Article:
Bread of Life began in 1992 after Tosic quit her administrative job at a meat-packing plant in Belgrade and moved into a room in First Baptist Church to begin planning refugee ministry strategies with co-leader Beba Varga from Croatia.

The ministry can receive donations, made out to SBC World Hunger Fund/Bread of Life, mailed to Office of Finance, International Mission Board, Box 6767, Richmond, VA 23230.

Steve Nelson, director of hunger concerns with the Southern Baptist Ethics & Religious Liberty Commission, said, "The Southern Baptist World Hunger Fund has opened doors for thousands of war victims to receive desperately needed food and to hear the good news of Jesus Christ. Through this bold ministry of faith, many have come to realize that even in the midst of trials, Jesus saves and changes hearts."

Bread of Life can be contacted via e-mail at jjtosic@eunet.yu.

 


Urgent Need for Missionaries
by Brittany Jarvis

Yugoslavia's turbulent change in government has created new opportunities for International Mission Board missionaries among the Serbs — as well as creating a need for new missionaries.

In late September, Yugoslav citizens voted out strongman Slobodan Milosevic as president, replacing him with Vojislav Kostunica. When Milosevic balked at leaving office, the resulting demonstrations left political buildings charred.

Kostunica's new government has aligned itself with the Orthodox Church, but it also seems to be extending more religious freedom to Baptist work, said Ben Hanna, an IMB missionary.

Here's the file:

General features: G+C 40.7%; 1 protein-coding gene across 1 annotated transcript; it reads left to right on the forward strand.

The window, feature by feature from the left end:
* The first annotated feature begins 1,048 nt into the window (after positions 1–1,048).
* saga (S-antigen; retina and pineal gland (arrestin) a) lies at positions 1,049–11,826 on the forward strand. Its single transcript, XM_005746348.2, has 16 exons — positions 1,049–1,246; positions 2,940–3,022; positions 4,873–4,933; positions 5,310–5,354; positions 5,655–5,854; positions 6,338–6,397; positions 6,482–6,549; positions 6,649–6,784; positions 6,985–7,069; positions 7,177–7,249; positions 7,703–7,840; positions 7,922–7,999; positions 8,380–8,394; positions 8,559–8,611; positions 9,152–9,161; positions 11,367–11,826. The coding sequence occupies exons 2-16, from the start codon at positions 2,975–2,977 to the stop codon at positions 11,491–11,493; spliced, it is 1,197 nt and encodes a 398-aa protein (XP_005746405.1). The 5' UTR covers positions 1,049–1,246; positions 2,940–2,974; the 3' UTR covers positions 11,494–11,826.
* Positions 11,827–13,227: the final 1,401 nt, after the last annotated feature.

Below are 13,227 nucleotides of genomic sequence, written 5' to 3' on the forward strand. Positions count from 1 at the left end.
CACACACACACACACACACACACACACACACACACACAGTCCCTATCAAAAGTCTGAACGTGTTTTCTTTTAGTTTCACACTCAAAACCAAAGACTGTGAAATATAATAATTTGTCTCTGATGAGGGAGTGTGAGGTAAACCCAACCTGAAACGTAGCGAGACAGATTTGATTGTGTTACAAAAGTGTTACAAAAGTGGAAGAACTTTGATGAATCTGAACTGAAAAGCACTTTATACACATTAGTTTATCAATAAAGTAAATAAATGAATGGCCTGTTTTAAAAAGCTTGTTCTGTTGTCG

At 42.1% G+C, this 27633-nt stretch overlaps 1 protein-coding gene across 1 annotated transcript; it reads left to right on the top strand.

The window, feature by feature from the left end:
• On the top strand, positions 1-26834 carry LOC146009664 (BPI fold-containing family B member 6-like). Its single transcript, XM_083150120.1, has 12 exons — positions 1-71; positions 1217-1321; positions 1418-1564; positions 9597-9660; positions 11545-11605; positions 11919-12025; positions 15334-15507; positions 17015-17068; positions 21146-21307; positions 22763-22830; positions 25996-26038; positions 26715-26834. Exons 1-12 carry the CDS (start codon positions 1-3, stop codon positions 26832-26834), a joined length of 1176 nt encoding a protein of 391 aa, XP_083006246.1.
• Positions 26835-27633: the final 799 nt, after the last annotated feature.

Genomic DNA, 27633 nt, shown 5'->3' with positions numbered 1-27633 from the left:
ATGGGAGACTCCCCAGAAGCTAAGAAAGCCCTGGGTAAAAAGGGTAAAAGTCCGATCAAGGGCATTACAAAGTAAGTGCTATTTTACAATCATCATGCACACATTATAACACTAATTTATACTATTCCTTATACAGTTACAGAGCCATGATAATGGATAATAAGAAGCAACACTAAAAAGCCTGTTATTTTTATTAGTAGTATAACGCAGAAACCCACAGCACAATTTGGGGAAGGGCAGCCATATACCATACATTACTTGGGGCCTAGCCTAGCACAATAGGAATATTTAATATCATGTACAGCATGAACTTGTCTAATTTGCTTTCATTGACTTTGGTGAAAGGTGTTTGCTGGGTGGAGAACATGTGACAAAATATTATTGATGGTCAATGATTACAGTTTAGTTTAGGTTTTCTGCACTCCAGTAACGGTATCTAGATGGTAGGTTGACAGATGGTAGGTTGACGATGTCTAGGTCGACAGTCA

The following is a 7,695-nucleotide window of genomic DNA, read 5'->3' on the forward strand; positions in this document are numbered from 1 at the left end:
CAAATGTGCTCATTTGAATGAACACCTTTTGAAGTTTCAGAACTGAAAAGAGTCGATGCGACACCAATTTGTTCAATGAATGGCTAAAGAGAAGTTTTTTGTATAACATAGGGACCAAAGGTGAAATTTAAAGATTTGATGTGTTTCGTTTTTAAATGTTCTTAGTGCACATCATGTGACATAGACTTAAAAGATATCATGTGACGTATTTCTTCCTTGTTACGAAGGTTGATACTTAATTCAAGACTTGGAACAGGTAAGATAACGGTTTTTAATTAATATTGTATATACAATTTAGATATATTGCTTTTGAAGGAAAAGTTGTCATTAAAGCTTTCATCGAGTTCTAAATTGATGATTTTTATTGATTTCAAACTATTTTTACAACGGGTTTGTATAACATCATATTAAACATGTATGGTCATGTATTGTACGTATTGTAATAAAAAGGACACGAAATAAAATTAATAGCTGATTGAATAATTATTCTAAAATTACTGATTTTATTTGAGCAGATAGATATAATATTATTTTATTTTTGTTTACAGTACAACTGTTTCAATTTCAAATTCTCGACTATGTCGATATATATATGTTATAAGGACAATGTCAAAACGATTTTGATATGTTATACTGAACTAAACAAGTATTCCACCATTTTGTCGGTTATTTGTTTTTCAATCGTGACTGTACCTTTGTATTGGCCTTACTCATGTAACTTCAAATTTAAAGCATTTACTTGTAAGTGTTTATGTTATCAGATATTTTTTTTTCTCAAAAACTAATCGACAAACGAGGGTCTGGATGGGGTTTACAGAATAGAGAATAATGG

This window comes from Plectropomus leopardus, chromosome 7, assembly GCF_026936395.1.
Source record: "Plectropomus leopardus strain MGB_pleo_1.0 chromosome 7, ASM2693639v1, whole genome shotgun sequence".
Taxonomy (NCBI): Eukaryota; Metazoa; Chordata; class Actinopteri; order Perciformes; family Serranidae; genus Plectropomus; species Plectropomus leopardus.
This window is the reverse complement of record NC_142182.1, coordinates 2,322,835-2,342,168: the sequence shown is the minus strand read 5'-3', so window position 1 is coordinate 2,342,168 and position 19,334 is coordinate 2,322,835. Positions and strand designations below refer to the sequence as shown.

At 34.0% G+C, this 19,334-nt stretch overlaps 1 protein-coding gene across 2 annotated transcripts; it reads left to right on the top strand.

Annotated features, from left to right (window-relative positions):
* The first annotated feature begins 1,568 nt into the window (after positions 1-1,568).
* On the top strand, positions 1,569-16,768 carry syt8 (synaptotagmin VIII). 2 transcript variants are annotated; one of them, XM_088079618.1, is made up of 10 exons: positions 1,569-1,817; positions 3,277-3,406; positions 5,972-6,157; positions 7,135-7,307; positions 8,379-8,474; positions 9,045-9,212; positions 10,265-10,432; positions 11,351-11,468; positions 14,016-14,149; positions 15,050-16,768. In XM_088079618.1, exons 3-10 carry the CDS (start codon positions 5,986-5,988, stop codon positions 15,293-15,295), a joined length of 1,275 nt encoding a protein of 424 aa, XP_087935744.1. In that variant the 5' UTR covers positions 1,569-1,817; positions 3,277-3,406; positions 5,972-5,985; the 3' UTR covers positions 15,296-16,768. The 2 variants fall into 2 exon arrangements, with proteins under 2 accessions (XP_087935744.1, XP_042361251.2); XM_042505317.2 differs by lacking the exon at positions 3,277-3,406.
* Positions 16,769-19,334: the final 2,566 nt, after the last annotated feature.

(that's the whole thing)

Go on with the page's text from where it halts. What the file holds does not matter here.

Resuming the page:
"There is an urgent need for missionaries to move to Serbia to share the love of Christ and see churches started," Hanna said.

Most of the missionaries' work among the Serbs currently takes the form of prayer. Hanna reports prayerwalking teams from Bosnia are interceding for God's work in Serbia. An extensive prayer network also has been established to pray down barriers to the gospel.

"True change will come when believers cover the land with prayer and love," Hanna said.

In March 1999, Milosevic "led Serbia into its fourth war in a decade and the worst economy in Europe," Hanna said. "We cried as we saw NATO bombs fall around our friends and fellow believers on Easter Sunday. We prayed for an end to the fighting, but mostly we prayed for the peace of Christ to rule."

When the smoke cleared, Serbia was scarred from 30,000 bombing sorties in eight days. During the bombing, Southern Baptists distributed food to the most needy people.

"The aid told the believers there, 'We love you. We have not forgotten you,'" Hanna said.

After the fighting, Southern Baptists continued to meet the needs of Serbia through three relief projects. In one project, emergency food and stoves were given to more than 3,400 families. The Baptist church in Nis distributed food packets and stoves provided by the International Mission Board — and watched worship attendance grow from seventy to more than 600. Texas Baptist Men also have pitched in by committing to provide 10,000 winter coats for children.

Those acts of love are changing popular opinion about Baptists in the country. The government used to hold a cautious opinion of Baptists, which was fueled by anti-Baptist propaganda produced by the Orthodox Church. When Bill Clinton — who identifies himself as a Baptist — bombed Yugoslavia, many Serbs equated all Baptists with Clinton, Hanna said. And after living for numerous years under dictatorial rule, the people of Serbia are suspicious of any promises of hope.

"They don't put much stock in words, having had fifty years of communist rule, followed by a decade of lies and broken promises," Hanna said.

But as missionaries live out the hope and faith they believe, Serbians are seeing that Christians offer more than just empty promises.

Find prayer items for Yugoslavia at www.imb.org/CompassionNet/countries.asp and learn about specific needs for new missionaries at www.imb.org/FPNeeds.


Tobin Perry is a freelance writer in Wenatchee, Wash.

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February 2001 Edition
Volume 9, Issue 5
February 2001